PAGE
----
Using the ROC curve and after determining the minimum and maximum threshold levels of UE (Table 2), the appropriate UE threshold level for the diagnosis of gestational diabetes was obtained as 0.965 MOM. The area under the ROC curve was 0.60, which indicated the acceptability of the UE test for predicting gestational diabetes.

Table 2. Sensitivity and Specificity of Serum UE Levels Based on Different Cutoff Values in Study Participants
Unconjugated EstriolSensitivitySpecificity

Based on the results of the ROC curve and the threshold value of 0.965 MOM, the UE test turned out positive for 42 participants (66.7%) in the gestational diabetes group and 208 (45.22%) in the non-gestational diabetes group (Table 3). According to the data presented in Table 3, this test had 66.66% sensitivity, 54.78% specificity, 16.8% positive predictive value, 92.30% negative predictive value, 1.21 positive likelihood ratio, and 0.73 negative likelihood ratio. The cutoff point was 0.97 estimated by the Youden index. The sensitivity, specificity, positive and negative predictive values, DLR-positive, DLR-negative, and optimal criterion were 67%, 55%, 17%, 92%, 1.47, 0.61, and 0.21 in detecting gestational diabetes by evaluating UE of the early second trimester of pregnancy, respectively.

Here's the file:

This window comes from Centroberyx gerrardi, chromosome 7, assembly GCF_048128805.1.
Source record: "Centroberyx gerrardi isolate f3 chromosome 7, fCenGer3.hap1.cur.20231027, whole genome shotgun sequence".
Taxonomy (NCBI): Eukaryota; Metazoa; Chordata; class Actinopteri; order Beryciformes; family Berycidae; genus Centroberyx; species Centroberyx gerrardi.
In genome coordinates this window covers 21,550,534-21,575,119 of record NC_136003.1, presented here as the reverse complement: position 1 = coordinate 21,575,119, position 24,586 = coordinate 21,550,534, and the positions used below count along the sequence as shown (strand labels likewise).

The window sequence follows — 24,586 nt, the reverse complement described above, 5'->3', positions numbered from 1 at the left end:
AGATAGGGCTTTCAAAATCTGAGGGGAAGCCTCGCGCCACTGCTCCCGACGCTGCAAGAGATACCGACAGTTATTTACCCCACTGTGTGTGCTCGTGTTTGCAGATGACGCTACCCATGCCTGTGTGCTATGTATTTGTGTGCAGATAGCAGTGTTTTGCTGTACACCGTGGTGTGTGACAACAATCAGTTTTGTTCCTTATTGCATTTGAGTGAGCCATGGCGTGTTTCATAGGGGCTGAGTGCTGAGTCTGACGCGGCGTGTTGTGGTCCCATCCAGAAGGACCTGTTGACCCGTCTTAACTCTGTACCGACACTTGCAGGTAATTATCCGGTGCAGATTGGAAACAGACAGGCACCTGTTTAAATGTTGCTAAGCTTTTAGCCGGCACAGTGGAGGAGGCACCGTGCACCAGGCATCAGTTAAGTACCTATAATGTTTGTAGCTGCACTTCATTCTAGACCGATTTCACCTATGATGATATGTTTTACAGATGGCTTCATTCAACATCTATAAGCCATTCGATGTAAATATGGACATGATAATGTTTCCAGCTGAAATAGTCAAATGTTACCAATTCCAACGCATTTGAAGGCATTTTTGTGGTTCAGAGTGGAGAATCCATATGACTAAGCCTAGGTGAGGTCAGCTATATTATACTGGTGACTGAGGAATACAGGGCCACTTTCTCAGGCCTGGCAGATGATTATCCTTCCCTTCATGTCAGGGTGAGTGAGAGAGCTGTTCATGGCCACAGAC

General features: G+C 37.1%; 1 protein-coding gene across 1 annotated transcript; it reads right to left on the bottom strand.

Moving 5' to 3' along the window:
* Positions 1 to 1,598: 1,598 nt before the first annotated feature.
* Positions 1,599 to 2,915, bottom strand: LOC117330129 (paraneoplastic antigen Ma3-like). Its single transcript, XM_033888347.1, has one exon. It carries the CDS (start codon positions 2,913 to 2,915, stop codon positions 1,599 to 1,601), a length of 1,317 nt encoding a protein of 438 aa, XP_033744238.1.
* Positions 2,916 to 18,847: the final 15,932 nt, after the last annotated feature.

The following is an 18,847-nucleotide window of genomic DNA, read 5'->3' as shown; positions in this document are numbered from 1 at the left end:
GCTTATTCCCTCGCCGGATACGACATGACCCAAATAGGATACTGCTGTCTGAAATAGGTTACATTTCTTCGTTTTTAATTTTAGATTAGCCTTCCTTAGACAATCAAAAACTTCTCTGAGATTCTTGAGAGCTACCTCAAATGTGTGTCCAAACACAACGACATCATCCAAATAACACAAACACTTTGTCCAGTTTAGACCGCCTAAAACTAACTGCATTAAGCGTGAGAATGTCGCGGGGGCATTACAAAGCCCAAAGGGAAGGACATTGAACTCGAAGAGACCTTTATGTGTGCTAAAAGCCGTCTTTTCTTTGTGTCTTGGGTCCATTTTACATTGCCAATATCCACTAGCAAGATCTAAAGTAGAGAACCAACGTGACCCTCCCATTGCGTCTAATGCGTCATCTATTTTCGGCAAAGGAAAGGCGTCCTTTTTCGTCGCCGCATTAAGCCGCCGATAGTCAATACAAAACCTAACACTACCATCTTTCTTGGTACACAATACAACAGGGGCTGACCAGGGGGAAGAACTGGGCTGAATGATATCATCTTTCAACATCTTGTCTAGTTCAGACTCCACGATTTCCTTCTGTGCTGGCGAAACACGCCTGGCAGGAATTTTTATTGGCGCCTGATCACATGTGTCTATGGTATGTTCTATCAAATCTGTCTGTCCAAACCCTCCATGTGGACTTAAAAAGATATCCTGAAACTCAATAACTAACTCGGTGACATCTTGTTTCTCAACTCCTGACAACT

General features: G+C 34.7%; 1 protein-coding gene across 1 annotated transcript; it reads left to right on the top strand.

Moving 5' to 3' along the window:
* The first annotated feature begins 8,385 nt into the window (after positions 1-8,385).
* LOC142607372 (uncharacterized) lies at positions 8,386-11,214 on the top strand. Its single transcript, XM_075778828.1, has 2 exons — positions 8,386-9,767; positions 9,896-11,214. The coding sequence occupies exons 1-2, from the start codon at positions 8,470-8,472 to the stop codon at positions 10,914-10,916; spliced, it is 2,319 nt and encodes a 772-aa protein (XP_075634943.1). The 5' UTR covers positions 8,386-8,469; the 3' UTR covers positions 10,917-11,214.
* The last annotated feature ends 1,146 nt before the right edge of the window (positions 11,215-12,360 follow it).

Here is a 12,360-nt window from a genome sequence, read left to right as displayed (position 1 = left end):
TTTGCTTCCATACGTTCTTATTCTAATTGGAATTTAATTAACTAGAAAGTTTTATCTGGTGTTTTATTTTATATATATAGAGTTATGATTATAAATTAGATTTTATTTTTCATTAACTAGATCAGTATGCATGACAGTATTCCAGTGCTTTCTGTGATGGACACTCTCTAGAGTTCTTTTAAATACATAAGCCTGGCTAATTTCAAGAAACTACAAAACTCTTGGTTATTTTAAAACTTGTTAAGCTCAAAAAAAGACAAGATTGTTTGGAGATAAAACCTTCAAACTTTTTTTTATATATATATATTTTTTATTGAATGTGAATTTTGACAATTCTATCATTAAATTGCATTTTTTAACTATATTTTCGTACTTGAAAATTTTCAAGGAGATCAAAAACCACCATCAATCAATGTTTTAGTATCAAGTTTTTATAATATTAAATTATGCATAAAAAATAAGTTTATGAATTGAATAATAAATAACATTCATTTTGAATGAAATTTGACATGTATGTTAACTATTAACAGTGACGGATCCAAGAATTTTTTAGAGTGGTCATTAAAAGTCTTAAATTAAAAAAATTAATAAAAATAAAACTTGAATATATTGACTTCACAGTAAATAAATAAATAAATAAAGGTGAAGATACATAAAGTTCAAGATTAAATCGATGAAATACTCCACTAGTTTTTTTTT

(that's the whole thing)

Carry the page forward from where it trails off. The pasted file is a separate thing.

Table 3. Relative Frequency of Serum UE Based on the Threshold Value (the Cutoff Point) of 0.965 MOM in the Gestational Diabetes and Control Groups
Unconjugated EstriolWomen with Gestational DiabetesWomen without Gestational Diabetes (Control Group)
0.965 ≥21 (33.3)252 (54.78)
0.965 <42 (66.7)208 (45.22)
Total63 (100)460 (100)

The confounding variables (BMI and mother’s age) were controlled using the logistic regression analysis, which showed that the odds of developing gestational diabetes increased by 18% per each unit of increase in BMI and by 5% per each year of increase in age. After controlling for confounding variables, the odds of developing gestational diabetes increased 2.67 times with each unit increase in the UE level (Table 4).